Jumping to New York--June 26
Those of you who have followed my reports from the beginning know that I, my wife Laurie, and MacAfee of Knob (The Amazing Appalachian Bouncing Dog) are on a different kind of Appalachian Trail journey.
Most hikers walk the pathway's full 2,174 miles in five to six months. We, however, are going only about 10 miles a day and will take more than nine months.
As we knew from the outset, this slower pace necessitated our jumping from northern Virginia to New York so that we can reach the trail's northern terminus in Maine before the weather becomes too cold. We will then return to New York and hike southward into autumn to finish the section we missed.
It was something of a shock to jump from the easy and gently graded trails of Virginia's Shenandoah National Park to the rugged terrain of New York's Harriman and Bear Mountain State Parks. The mountains rise to just 1,200 feet in elevation, but the last few hundred feet of each ridgeline is a jumble of Volkwagen-sized boulders. We can normally walk about 1.5 miles an hour, but progress slowed considerably as we became more like rock climbers than hikers. Hours were spent using hands as well as feet to go over, around, and sometimes under the huge stone barriers.
One spot was so steep that trail builders had constructed a ladder to help us get up the rock face. MacAfee, with his four-paw drive (and a bit of help from Laurie), masterfully ascended the apparatus. A day later, a defile known as "The Lemon Squeezer" was so narrow that we had to take our packs off to inch our way through.
North of the state parks, we began what I call the civilized stretch. The terrain is more gentle and the trail courses its way through the wooded corridors that exist on narrow ridgelines above the housing developments of suburban New York and Connecticut.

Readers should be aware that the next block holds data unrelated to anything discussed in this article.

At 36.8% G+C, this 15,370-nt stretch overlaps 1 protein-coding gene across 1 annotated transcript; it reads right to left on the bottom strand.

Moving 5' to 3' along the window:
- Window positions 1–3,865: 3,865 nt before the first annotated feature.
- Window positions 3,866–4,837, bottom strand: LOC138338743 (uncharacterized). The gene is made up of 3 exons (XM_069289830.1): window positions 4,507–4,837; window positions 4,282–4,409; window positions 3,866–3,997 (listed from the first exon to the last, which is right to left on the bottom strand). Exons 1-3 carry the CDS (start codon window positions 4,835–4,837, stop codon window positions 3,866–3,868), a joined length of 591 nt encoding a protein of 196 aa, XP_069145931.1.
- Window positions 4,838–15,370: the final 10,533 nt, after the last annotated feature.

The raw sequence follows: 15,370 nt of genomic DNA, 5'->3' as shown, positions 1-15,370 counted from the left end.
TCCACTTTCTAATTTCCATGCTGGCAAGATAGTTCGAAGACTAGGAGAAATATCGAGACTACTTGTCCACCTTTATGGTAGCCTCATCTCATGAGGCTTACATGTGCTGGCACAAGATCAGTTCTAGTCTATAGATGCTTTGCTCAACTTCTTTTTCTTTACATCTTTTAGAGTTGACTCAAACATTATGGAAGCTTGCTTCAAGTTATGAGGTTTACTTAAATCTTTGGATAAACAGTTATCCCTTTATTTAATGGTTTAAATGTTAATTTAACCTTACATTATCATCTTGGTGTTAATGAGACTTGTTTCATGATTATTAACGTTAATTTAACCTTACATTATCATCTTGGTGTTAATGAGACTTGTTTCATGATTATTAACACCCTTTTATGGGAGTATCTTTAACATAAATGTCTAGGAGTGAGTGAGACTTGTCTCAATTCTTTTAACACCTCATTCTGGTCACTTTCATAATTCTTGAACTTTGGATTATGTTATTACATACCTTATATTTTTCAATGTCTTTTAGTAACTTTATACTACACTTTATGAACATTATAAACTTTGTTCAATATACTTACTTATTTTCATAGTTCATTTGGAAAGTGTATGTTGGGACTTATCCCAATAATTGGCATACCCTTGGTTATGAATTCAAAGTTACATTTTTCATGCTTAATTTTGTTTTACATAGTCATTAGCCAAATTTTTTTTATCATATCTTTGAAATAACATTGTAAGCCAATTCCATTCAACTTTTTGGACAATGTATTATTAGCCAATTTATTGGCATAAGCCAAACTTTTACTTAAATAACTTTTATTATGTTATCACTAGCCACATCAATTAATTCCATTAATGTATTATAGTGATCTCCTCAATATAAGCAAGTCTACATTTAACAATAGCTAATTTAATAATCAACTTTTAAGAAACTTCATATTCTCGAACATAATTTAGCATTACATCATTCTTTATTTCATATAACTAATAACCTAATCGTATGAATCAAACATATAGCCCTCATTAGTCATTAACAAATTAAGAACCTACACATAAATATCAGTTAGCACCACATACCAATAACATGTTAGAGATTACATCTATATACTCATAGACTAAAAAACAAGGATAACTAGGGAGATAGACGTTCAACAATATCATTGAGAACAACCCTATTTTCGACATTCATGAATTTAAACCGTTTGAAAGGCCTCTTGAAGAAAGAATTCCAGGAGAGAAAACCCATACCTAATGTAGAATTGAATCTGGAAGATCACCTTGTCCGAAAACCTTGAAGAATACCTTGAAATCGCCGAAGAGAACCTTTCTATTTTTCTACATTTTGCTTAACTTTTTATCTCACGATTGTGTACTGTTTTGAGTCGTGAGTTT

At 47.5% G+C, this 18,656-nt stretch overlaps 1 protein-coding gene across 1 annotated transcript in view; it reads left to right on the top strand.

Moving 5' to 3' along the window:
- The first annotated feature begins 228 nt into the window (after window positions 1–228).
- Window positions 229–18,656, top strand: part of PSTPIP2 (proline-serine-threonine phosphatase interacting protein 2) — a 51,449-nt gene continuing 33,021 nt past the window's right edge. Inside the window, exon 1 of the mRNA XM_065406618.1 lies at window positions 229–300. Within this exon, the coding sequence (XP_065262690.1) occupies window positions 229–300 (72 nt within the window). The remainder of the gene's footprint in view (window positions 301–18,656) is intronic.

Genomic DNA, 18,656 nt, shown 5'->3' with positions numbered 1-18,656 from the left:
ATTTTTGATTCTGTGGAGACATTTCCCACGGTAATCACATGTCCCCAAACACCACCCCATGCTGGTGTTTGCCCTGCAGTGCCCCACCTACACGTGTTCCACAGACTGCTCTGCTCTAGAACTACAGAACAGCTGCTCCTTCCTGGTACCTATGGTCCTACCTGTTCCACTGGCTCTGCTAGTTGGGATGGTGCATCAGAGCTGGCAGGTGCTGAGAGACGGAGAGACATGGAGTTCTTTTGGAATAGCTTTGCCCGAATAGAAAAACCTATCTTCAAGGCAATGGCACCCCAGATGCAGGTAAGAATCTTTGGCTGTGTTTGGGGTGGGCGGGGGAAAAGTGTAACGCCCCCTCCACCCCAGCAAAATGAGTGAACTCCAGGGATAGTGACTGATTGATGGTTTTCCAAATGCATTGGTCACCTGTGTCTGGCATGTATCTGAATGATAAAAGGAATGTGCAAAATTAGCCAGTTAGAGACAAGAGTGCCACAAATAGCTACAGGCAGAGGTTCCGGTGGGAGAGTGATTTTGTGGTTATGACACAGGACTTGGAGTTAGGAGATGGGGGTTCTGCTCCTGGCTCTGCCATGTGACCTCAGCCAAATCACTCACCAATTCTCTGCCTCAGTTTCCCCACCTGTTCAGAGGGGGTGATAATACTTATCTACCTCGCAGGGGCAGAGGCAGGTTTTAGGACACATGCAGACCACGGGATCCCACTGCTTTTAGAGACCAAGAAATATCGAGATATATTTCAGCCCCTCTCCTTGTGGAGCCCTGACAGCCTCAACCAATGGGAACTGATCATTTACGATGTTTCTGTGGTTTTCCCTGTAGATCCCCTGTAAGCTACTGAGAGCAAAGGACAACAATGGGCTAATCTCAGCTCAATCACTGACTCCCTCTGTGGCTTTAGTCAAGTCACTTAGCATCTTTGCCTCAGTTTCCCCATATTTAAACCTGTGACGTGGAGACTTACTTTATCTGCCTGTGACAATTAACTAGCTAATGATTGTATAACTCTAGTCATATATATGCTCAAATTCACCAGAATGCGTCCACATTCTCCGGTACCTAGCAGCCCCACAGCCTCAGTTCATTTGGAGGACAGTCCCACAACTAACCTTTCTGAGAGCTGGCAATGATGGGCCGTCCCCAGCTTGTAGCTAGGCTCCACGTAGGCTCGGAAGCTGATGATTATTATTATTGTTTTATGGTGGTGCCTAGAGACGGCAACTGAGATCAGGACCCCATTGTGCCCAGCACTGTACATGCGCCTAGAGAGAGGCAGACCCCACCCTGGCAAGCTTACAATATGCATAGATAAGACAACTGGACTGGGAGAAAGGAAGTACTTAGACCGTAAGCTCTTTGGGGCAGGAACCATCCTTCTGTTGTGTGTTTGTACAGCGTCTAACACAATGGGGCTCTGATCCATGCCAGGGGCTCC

The hum of traffic is almost constantly with us. We often hear children squealing with delight as they splash about in swimming pools, and the sound of lawnmowers fills the weekend daylight hours. Many evenings the aroma of hamburgers and steaks grilling on backyard barbecues drifted up the hillsides. For those of us who have been eating bland trail food for months on end, the smell was both tantalizing and torturous.
Lime Rock Park Race Track near Salisbury, Conn., is a few hundred feet below one of the trail's ridgelines and we watched what appeared to us to be miniature cars go around and around and around the paved course. Paul Newman and other celebrities may have been able to fulfill their need for speed here, but for us, the cacophony of revving engines, grinding gears, and squealing tires interrupted the tranquility of the woods for hours on end.
It seems a bit ironic, but we are seeing more wildlife in this populated area than we were in the isolated mountains of the southern Appalachian's national parks and forests. Every day we admire the skillful abilities of vultures soaring on thermals rising from the valleys below. Mother deer and fawns graze on the underbrush, scores of squirrels and chipmunks scamper about on the forest floor, and striped garter snakes slither underfoot. The staccato sound of woodpeckers hammering out a living greet us as we rise in the morning, and a whole chorus of bird songs serenades us to sleep in the evening.
A most interesting wildlife encounter occurred when we were walking across the Hudson River on the Bear Mountain Bridge. We watched what we thought was a hawk fly back and forth to the top of one of the bridge's tall steel girders, presumably feeding its nest of young. It must have seen us, because it changed course, tucked its wings close to its sides and, like a dive bomber, came rushing down toward us. About 20 feet from us, it let out a piercing scream, opened its claws and spread its wings. It got so close that we were able to see just how sharp the claws were -- just before it soared back up into the sky.
Time and time again, it tucked its wings and dived toward us, once getting so close that we covered our heads with our arms, almost certain those claws were going to dig into our scalps. It eventually left us alone, I presume, because we had walked far enough away that it no longer perceived us as a threat to its young. A look in a bird identification book a few days later convinced us that we had been swooped down upon by a peregrine falcon.
MacAfee of Knob remains in good spirits and is always ready to jump into a stream on a warm day. Being a long-haired dog, he has appreciated the cool temperatures we have experienced the last few days. The thru-hikers we meet along the way have learned to let him have his space when he is tied up and eating dinner at a campsite, but that he is a friendly and happy dog when roaming untethered along the trail.
Connecticut has been a bit of a transition zone, with the terrain and vegetation most often associated with the Southern Appalachians gradually giving way to the topography and plants of the New England states. By the time you read this, we will be in Massachusetts, hiking past glacially created lakes and ponds bordered by spruce and birch trees.